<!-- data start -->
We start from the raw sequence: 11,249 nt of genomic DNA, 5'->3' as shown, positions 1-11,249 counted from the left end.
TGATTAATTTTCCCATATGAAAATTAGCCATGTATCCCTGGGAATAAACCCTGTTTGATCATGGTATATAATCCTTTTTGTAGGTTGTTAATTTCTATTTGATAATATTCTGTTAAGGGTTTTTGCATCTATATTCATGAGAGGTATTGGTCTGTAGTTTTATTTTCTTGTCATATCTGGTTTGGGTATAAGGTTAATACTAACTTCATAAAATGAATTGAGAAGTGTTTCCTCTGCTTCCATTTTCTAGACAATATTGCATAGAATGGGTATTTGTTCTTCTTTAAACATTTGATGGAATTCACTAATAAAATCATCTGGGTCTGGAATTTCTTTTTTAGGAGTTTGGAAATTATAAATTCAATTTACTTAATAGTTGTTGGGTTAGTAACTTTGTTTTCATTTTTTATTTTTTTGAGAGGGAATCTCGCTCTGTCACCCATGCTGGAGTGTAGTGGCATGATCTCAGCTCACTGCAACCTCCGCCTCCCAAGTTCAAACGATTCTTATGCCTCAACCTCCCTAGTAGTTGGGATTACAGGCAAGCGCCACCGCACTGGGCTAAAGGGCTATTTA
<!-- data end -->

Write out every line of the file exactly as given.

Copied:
We start from the raw sequence: 11,249 nt of genomic DNA, 5'->3' as shown, positions 1-11,249 counted from the left end.
TGATTAATTTTCCCATATGAAAATTAGCCATGTATCCCTGGGAATAAACCCTGTTTGATCATGGTATATAATCCTTTTTGTAGGTTGTTAATTTCTATTTGATAATATTCTGTTAAGGGTTTTTGCATCTATATTCATGAGAGGTATTGGTCTGTAGTTTTATTTTCTTGTCATATCTGGTTTGGGTATAAGGTTAATACTAACTTCATAAAATGAATTGAGAAGTGTTTCCTCTGCTTCCATTTTCTAGACAATATTGCATAGAATGGGTATTTGTTCTTCTTTAAACATTTGATGGAATTCACTAATAAAATCATCTGGGTCTGGAATTTCTTTTTTAGGAGTTTGGAAATTATAAATTCAATTTACTTAATAGTTGTTGGGTTAGTAACTTTGTTTTCATTTTTTATTTTTTTGAGAGGGAATCTCGCTCTGTCACCCATGCTGGAGTGTAGTGGCATGATCTCAGCTCACTGCAACCTCCGCCTCCCAAGTTCAAACGATTCTTATGCCTCAACCTCCCTAGTAGTTGGGATTACAGGCAAGCGCCACCGCACTGGGCTAAAGGGCTATTTA